Thomas Stearns "T. S." Eliot OM was a playwright, literary critic, and arguably the most important English-language poet of the 20th century. Although he was born an American he moved to the United Kingdom in 1914 and was naturalised as a British subject in 1927 at age 39.The poem that made his...

 when he came to write the Four Quartets
Four Quartets
Four Quartets is a set of four poems written by T. S. Eliot that were published individually over a six-year period. The first poem, "Burnt Norton", was written and published with a collection of his early works following the production of Eliot's play Murder in the Cathedral...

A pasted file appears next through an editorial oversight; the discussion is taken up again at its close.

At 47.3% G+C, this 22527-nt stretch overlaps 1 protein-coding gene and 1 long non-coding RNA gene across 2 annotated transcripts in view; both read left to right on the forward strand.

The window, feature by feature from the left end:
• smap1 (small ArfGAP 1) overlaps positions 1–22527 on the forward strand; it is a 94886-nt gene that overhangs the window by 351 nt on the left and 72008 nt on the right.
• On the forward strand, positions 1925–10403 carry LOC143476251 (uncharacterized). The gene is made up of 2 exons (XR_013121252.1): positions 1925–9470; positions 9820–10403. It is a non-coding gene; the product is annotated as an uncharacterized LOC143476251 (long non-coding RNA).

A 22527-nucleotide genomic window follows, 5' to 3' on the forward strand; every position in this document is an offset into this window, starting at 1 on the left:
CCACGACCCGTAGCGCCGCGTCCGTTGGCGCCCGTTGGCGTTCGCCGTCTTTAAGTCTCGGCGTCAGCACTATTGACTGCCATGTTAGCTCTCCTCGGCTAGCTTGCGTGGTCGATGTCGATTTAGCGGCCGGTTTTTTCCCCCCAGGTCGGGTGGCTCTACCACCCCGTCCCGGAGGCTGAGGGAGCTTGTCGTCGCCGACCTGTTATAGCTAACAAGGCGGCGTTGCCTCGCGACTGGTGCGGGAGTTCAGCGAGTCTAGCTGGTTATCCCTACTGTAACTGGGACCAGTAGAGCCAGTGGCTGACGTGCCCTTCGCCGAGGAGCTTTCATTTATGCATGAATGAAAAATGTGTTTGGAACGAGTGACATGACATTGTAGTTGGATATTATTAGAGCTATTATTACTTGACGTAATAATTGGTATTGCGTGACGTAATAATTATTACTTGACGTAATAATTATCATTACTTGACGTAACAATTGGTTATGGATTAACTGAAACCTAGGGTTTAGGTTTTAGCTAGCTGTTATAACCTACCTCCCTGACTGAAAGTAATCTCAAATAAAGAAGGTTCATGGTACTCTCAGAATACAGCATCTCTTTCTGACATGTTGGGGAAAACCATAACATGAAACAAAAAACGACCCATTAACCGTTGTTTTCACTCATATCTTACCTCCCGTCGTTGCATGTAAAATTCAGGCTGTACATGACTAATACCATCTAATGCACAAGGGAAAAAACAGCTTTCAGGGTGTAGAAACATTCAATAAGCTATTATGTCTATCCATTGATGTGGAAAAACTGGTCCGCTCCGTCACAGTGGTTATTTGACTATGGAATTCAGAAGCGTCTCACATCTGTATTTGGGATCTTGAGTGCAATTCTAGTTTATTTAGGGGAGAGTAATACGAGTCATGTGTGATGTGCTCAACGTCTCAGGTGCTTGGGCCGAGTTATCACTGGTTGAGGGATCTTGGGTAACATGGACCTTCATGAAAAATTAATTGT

. John's poem contains these famous lines of self-abnegation leading to spiritual rebirth:
To reach satisfaction in all
desire its possession in nothing.
To come to possession in all
desire the possession of nothing.
To arrive at being all
desire to be nothing.
To come to the knowledge of all
desire the knowledge of nothing.
To come to the pleasure you have not
you must go by the way in which you enjoy not.
To come to the knowledge you have not
you must go by the way in which you know not.
To come to the possession you have not
you must go by the way in which you possess not.
To come by the what you are not
you must go by a way in which you are not.
When you turn toward something
you cease to cast yourself upon the all.
For to go from all to the all
you must deny yourself of all in all.
And when you come to the possession of the all
you must possess it without wanting anything.
Because if you desire to have something in all
your treasure in God is not purely your all."
(trans Kieran Kavanaugh OCD - Paulist Press ISBN 080912839X)